The largest part of the day was spent on the drive North and then East into the mountains and back down again to the neighbouring town of Taipivai. The drive up the steep mountain has in recent years been paved and so the trip was rather easy with no dust to contend with in the back of open jeeps and trucks. The road twisted and turned along the road that crawled up the mountain to the top ridge of Mount Muake. With one stop first at a viewpoint we continued on to a higher viewpoint that overlooked not only the harbour with all of its boats, but also the mountains towering up on three sides. The colours of the mountain ridges with their wave like vertical surfaces was indeed a breathtaking location to spend two hours for lunch and visiting others. There was a large shelter with picnic tables and flush toilets to make the stop much more manageable for our group of about 120 people.

My son’s highlight was to watch one of our fellow passengers from France who is a professional artist, draw pictures from our surroundings. We looked through his book of designs that he started while in Tahiti and the Marquesas and it inspired my son who has been diligently sketching outlines of mountains and scenes of our trip. His pictures of the harbours we visited in the past few days along with old churches from the towns were beautifully illustrated as he sketches on site and adds the colours when he has time in the evening.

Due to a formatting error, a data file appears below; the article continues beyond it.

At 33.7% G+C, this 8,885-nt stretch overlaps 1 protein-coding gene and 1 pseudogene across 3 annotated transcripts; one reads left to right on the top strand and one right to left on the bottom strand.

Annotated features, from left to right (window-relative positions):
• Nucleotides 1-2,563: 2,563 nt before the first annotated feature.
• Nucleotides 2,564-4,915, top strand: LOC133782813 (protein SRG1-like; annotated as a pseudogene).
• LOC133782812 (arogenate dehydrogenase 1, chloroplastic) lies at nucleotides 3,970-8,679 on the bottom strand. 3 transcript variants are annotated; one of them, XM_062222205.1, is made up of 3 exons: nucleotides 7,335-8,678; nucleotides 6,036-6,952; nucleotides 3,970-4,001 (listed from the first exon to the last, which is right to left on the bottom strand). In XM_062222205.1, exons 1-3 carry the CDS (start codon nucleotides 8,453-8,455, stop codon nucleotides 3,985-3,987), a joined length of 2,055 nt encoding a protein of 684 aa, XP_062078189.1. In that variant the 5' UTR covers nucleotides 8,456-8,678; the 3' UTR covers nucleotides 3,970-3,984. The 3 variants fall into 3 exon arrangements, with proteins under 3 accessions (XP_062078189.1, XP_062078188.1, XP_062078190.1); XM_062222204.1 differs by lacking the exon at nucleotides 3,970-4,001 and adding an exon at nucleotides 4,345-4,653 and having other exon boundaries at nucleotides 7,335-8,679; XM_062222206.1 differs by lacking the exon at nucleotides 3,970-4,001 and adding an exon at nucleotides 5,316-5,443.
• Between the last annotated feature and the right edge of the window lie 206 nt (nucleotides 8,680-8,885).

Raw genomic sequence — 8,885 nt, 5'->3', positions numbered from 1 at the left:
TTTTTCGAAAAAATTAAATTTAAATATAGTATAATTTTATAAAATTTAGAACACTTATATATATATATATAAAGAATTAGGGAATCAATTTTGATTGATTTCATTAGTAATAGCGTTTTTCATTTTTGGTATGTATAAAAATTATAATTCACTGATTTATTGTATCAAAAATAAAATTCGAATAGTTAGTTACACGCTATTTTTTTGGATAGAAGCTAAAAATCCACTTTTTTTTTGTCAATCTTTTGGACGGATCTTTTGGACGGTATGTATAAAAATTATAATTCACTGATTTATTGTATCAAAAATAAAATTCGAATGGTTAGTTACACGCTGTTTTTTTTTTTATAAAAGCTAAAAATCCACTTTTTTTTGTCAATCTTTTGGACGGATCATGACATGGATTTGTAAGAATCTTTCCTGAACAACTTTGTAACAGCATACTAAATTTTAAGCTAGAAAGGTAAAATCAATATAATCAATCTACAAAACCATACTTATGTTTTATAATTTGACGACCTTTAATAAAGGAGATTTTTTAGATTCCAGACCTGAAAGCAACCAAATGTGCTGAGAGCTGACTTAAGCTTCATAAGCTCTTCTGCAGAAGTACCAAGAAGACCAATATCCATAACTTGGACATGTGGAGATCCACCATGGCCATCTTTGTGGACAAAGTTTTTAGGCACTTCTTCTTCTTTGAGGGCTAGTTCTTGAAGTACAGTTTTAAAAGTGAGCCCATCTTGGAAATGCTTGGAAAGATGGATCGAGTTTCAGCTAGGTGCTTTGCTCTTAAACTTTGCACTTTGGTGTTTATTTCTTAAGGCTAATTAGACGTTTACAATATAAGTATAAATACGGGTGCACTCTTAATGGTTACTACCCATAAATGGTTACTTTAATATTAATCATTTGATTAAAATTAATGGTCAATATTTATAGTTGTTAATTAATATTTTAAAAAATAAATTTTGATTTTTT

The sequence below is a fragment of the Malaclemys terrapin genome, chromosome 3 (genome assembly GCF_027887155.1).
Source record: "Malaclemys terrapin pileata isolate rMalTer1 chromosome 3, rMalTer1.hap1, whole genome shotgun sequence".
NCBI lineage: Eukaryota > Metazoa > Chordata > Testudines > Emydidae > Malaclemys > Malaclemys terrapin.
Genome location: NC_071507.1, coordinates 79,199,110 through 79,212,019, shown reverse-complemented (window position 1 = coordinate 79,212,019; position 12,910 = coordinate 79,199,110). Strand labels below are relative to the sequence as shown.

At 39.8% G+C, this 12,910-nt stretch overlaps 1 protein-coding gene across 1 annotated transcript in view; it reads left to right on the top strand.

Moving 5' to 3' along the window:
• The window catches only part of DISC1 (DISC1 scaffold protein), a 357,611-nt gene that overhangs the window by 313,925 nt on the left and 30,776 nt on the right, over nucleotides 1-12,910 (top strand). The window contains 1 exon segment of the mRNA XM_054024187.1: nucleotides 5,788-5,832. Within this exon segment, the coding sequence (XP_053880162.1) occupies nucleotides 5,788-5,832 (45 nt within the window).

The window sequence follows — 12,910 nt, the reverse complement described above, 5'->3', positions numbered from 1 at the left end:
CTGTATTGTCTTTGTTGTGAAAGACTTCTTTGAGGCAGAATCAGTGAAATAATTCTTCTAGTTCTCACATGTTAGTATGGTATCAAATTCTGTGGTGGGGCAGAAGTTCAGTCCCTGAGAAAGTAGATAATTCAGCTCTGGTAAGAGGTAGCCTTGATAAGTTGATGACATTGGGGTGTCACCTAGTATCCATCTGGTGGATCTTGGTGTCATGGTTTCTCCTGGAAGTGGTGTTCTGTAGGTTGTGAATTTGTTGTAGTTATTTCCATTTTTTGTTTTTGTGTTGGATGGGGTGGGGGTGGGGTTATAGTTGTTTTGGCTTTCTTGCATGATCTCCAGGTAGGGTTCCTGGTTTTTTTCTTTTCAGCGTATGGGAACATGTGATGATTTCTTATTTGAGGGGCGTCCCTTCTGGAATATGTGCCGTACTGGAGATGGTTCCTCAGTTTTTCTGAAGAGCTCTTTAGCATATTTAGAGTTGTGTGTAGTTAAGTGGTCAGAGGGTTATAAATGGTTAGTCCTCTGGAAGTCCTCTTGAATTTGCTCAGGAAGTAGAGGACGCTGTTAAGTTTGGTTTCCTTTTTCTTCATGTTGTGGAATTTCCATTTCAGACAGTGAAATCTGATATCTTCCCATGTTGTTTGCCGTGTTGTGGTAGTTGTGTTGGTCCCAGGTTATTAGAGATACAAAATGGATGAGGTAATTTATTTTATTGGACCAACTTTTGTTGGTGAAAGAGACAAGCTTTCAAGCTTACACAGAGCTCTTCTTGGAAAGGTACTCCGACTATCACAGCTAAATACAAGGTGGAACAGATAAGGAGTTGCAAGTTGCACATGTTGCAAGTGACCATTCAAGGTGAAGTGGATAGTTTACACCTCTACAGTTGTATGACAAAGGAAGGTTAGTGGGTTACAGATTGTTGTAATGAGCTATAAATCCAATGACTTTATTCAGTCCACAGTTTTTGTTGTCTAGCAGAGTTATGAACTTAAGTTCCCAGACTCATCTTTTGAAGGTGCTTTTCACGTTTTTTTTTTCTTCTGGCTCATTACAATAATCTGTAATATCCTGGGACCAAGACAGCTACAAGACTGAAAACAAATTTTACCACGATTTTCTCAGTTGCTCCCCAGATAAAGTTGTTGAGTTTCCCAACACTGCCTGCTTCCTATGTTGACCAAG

Our descent down the mountain took us to the sleepy little town of Taipivai that hugged a little harbour about 25 kilometres from Taiohae. Near this town we took a 20 minute hike up an unmarked road and trail to the Paeke Archaeological site. The trail led up a clear path through coconut and mango trees to a me’ae (Marquesian Sacred Site) where two stone platforms were visible with tall stone tikis up to 5 feet tall. The tikis were carved to represent specific ancestors of the people and form part of the wall supporting the rock ceremonial platforms. Although the tikis are starting to fade from the stone due to the wear of rain and sun, the two platforms remain intact.

At the end of our tiring day we were all anxious to return to our boat. It was a good thing that my youngest two children aged 4 and 6 stayed on the boat while it cruised to Taipivai without us as they would not have lasted in the hot sun of the day. My 8 year old even headed back early rather than complete the hike at the end.

As we all boarded onto the barge that would take us back to the Aranui some large waves came rumbling through this otherwise protected Fjord like harbour. The waves were enough to soak the few passengers that were seated in the back of the boat furthest from the shore where passengers were still trying to get onto the boat. As these waves came crashing in they pushed us so high up onto the black sand beach that our barge was stuck. Thanks to the quick thinking of the crew they asked the local man on shore who hopped into his tractor that was parked on the beach and he gently pushed us off the beach and back into the water.

Throughout the day each passenger was dressed in long-sleeve shirts, pants and plenty of Deet insect repellent to keep of the pesky nono’s. If bitten they leave an itch that is not easily forgotten. Although it was a long day in warmer than normal clothes that took us from one harbour to another on Nuku Hiva it was an experience I would not have missed for anything. It was a day where we learned a great deal of the history of these remote islands and gained a greater understanding into their culture and way of life.

Written by Norm Schafer, Victoria BC